I think that valve may need to separate the early access games a bit more from the main area, and put more of a disclosure to customers that they really are taking a chance, and that they aren't buying a finished product, nor even *guaranteed* a finished product.

        Indeed. Having an entirely seperate store for 'pre-alpha' games would be a bloody good idea wouldn't it.

        The only green light game I've bought was, cry of fear. But it was previously a half life mod and was just getting released stand alone, so I already knew what it'd be like and it was essentially a finished product.

    Anyone else having deja vu with a very similar thing happening in roughly mid Dec 2012/early 2013 regarding a certain zombie survival clone...?

      That would imply that lessons have not been learnt! D:

    Greenlight is good. In fact, it's a great way to curate the steam collection. The issue with Early Access however needs to be solved.

    I would recommend NOT allowing an early access game release for any new developer who doesn't already have a steam game published with "X number" of sales.

    I know the saying about a "fool and his money", but I think Steam risks damaging it's reputation if it doesn't directly address this issue.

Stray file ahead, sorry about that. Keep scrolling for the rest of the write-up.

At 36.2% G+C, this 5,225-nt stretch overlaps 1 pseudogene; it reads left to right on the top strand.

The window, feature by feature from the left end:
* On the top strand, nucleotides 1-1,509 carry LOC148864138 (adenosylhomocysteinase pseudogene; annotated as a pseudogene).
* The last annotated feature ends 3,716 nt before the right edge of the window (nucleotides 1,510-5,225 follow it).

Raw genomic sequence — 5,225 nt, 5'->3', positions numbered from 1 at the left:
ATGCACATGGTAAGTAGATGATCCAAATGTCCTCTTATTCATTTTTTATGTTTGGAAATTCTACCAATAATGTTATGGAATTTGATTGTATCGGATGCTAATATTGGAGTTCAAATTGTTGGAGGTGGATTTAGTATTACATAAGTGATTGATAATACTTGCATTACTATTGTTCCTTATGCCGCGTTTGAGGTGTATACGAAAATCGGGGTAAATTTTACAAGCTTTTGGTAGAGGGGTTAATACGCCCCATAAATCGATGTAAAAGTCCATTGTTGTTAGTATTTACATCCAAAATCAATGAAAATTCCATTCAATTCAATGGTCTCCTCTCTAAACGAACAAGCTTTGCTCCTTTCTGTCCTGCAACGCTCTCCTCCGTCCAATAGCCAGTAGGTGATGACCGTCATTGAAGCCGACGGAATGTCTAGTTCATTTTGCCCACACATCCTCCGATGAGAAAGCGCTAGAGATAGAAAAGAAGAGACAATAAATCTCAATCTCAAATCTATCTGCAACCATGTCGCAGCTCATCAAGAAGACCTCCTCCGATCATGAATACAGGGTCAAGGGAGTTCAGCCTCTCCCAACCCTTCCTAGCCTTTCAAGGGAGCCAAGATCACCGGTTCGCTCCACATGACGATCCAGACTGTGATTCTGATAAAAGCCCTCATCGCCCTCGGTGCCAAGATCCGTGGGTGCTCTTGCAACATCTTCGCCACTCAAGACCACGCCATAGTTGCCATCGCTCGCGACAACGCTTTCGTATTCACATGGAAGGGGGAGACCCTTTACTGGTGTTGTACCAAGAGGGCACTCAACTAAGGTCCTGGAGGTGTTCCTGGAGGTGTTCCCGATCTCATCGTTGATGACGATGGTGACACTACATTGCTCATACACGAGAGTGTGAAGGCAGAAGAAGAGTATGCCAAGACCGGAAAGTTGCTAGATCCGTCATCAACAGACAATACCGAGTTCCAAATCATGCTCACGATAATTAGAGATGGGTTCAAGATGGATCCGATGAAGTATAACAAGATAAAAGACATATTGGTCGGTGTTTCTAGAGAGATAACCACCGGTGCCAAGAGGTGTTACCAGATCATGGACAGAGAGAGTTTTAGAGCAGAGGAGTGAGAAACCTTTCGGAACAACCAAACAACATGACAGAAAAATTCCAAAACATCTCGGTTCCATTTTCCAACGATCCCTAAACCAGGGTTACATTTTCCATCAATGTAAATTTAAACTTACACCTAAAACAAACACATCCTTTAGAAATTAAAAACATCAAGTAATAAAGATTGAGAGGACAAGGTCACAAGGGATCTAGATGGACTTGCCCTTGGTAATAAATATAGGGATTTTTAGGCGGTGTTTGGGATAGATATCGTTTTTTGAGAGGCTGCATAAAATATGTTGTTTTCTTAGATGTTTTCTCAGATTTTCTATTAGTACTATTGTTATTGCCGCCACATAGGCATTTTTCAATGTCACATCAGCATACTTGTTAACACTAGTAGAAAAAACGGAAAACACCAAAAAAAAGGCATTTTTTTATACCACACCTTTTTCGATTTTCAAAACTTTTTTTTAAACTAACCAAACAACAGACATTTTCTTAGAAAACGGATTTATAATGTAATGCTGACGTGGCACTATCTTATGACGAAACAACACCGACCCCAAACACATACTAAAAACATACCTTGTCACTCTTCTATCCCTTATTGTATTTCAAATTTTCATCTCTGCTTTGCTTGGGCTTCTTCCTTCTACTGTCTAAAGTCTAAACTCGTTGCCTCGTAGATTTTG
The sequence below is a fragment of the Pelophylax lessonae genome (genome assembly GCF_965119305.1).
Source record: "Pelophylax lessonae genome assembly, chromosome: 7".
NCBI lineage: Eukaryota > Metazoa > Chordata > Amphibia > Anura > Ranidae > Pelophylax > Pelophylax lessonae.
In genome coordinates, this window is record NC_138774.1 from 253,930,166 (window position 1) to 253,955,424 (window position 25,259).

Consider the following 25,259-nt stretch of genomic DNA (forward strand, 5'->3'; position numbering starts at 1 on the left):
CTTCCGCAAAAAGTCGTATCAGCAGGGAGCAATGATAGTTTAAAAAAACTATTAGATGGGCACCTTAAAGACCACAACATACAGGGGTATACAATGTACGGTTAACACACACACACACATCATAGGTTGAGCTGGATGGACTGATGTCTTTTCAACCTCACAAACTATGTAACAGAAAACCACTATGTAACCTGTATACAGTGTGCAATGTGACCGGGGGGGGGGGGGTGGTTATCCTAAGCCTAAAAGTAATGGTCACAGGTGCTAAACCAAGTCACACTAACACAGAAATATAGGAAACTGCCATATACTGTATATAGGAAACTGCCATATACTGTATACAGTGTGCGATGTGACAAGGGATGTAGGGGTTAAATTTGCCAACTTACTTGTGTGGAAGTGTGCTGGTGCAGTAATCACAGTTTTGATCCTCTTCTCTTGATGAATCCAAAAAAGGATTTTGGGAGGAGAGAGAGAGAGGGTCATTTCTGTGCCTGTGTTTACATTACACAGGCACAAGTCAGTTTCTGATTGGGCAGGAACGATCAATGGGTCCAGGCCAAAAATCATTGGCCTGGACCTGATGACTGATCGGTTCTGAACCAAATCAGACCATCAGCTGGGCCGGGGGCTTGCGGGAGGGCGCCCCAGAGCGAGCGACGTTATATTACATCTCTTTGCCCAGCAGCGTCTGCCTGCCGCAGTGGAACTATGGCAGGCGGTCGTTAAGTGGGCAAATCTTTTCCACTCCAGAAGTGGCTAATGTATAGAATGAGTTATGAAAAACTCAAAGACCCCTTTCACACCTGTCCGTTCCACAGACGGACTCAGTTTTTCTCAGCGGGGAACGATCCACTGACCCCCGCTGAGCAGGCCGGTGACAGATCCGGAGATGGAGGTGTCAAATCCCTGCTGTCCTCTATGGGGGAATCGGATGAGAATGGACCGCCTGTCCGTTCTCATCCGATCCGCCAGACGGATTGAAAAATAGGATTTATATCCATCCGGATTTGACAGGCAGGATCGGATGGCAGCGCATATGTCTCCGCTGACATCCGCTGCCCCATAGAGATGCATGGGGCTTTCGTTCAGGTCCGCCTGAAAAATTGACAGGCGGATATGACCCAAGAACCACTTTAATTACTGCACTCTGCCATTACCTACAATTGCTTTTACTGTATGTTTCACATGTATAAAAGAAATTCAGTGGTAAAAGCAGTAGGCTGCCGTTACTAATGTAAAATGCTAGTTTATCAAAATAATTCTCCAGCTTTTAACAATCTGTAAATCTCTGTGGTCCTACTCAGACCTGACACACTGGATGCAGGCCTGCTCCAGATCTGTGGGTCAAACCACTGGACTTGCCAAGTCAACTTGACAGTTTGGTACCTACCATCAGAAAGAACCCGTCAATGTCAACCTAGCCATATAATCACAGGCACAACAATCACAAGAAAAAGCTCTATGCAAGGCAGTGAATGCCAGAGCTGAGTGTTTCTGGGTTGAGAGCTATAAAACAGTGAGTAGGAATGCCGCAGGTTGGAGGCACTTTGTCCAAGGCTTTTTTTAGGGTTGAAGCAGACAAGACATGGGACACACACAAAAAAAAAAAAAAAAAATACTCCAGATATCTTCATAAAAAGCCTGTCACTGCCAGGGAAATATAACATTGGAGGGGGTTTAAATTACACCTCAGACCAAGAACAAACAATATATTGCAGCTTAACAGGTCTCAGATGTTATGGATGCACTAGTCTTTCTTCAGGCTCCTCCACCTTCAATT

Something like this would work.

      Essentially we need to apply some measure to ensure that the developers have a history of developing at least somewhat playable games.

      Either that, or a mechanism to permit refunds easily for Early Access games. Perhaps allow a no-questions-asked refund within the 24 hours after purchase, but then not allow the purchaser to purchase the game until official release. (Of course, this raises the problem of what to do about short games, but IMO the proportion of bastards actively wanting to game the system in that manner is *relatively* small.)

    oh man ... 6:05-6:30 i was pissing myself laughing..

    Sign me up for agreeing with the anecdotal idea that one of the better things about Steam was being a curated platform.

    It's a real-life Ark situation. Everyone wants in on the ark, but if everyone gets on the ark, it will fucking sink.

    All the indies claim Steam is the Great Provider when it comes to revenue, and that as such they should have the right to get in on that action.

    But with the relaxing of restrictions on Greenlight, we keep seeing all these utterly shit-house, half-assed iOS/android ports, early-access alphas which won't be finished, free-to-plays, publishers submitting their entire 1990s-00s-era back-catalogue, and more.

    Not to mention a barrage of utterly forgettable bullet-hell shmups, speed-platformers, 2D platformers with silhouette foregrounds, platformers with some quirky physics/time mechanic, poorly-implemented terraria clones, and repetitive zero-persistence rogue-likes. Generic, uninspired crap that would quite rightly die of obscurity without a half-day exposure on Steam's 'new releases' tab.

    If this open access keeps up or worsens, the guarantee of a Steam payday will disappear as people get burned on shithouse games and stop impulse-purchasing 'because it's new'. Then the ark will sink and everyone crowded on it will blame each other.
    "You are not stuck in traffic... you ARE traffic."

      I could not agree more.

      I just have to laugh every time some developer gets on his soapbox and starts waxing lyrical about how we live in such a great time, not just for small independent studios, but for gamers in general.